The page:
The captain’s voice interrupts my reverie with the caution that moderate turbulence is expected.  “Please return to your seat and fasten your seatbelt securely.  If you are traveling with a child, be sure their seat belt is also securely fastened.”  My heart speeds up as I feel an involuntary, but familiar adrenaline spike. Nervous flyer, that’s me.  I check in with Haley who is content playing her DS.  I wish I could have brought everyone on this trip but for several reasons, it’s just the two of us.  Sydney broke my heart when she wheeled out a suitcase she’d packed herself and loaded it into the van.  When I reminded her that she was staying home the tears started and as I pulled out of the driveway she turned away, burying her head in Steven’s belly.  We had only gone a block when I looked in the rearview mirror and Haley was crying silent tears down her face.  “Sydney’s crying is making me cry,” she said.

The empathy of a sibling.  I feel it, too, as the ache of my brother’s unspeakable loss fills my heart.  I think of what it would feel like to lose my son and I shake my head as the thought overwhelms me. I inhale deeply and lean back in my seat, closing my eyes and escaping into the black expanse of my mind.  I miss my family. I find comfort in picturing their faces and imagining their voices.  Soon my I’m following a meandering stream of thoughts.

The last time we were together, stacks of photo albums came out.  The genetic resemblances were startling; we look like our parents in middle-age and our children look like we did in a much younger incarnation.  Our school pictures prompted full-on belly laughs; no one was spared the awkward expression or hairstyle choice or accessory (fanny pack).  Stories and inside jokes came rushing back to life as we reminisced about the silly, petty stuff that evaporated into nothing, as well as the big stuff that left marks; vicious fights, times we hurled words—and objects—at one another, intending to hurt.  And one wound in particular, injuring an innocent little sister and inflicted by me through thoughtless and cruel words, still needed to be cleared.  I held her gaze and begged her forgiveness. She gave it freely, and healing filled the space where pain had been.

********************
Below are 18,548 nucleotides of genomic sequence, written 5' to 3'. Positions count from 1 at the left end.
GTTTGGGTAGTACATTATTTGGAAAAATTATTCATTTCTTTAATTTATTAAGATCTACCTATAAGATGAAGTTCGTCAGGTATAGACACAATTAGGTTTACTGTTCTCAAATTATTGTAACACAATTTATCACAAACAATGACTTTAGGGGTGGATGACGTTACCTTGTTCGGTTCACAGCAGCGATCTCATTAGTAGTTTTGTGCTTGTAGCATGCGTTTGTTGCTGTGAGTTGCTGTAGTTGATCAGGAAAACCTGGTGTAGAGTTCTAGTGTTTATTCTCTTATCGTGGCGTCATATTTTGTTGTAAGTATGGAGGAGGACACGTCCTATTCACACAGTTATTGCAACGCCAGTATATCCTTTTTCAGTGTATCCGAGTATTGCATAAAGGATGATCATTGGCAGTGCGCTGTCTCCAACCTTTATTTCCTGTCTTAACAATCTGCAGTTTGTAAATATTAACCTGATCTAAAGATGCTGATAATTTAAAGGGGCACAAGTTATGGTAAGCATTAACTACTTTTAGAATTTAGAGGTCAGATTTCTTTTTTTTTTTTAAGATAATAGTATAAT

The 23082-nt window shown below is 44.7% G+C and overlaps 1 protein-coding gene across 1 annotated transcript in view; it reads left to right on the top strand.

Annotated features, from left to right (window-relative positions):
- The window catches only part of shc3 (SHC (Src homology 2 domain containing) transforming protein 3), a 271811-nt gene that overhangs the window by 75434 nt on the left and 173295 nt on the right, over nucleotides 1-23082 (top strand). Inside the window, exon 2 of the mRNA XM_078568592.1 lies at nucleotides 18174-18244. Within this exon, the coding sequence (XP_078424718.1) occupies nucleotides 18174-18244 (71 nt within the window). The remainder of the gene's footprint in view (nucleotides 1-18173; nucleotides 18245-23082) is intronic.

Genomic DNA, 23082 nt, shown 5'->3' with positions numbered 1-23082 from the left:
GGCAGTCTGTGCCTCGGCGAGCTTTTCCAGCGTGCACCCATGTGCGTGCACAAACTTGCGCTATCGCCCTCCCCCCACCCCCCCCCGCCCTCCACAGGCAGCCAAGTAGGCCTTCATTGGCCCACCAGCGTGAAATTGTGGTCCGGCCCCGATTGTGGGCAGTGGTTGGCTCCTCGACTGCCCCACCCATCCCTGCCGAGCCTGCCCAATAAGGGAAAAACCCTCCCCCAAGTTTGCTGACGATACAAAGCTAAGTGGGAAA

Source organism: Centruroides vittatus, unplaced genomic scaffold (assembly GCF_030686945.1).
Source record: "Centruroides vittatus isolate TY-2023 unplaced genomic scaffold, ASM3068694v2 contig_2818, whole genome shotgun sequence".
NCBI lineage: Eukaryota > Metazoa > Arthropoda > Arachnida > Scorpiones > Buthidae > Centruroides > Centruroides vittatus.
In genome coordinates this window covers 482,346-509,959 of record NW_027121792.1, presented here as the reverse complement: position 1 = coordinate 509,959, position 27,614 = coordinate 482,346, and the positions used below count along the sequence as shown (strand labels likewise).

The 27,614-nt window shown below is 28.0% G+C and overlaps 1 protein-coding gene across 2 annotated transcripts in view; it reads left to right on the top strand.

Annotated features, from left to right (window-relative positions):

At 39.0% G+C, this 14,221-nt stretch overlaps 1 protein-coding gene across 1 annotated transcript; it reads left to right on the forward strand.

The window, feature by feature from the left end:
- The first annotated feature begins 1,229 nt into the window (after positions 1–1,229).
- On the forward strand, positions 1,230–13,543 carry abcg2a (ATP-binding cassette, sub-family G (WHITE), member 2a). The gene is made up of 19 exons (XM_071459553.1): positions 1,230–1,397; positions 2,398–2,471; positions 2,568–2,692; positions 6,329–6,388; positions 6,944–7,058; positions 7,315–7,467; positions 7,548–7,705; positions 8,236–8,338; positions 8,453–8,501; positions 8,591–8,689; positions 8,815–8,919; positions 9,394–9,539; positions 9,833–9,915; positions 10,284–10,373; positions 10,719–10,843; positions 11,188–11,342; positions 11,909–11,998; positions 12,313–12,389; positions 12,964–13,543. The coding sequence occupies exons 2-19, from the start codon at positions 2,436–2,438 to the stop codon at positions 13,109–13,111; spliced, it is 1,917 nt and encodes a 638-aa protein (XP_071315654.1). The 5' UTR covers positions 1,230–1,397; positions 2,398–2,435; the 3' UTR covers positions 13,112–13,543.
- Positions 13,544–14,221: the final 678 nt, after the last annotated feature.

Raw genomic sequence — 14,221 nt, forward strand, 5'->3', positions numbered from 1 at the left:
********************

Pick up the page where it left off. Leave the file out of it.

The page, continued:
We recalled playing as hard as we fought. A mad chase through the house landed someone on their back, arms pinned under another’s knees while various methods of torture were meted out.  In the pecking order of age and size, I fell in the middle; victim of some, tormenter of others.  But when conspiring against the common enemy of authority, we were truly bold, risking the wrath of the parents for the thrill of being rebellious, like the time we thought it would be fun to avoid bedtime by sneaking out the window and hiding.  On the roof.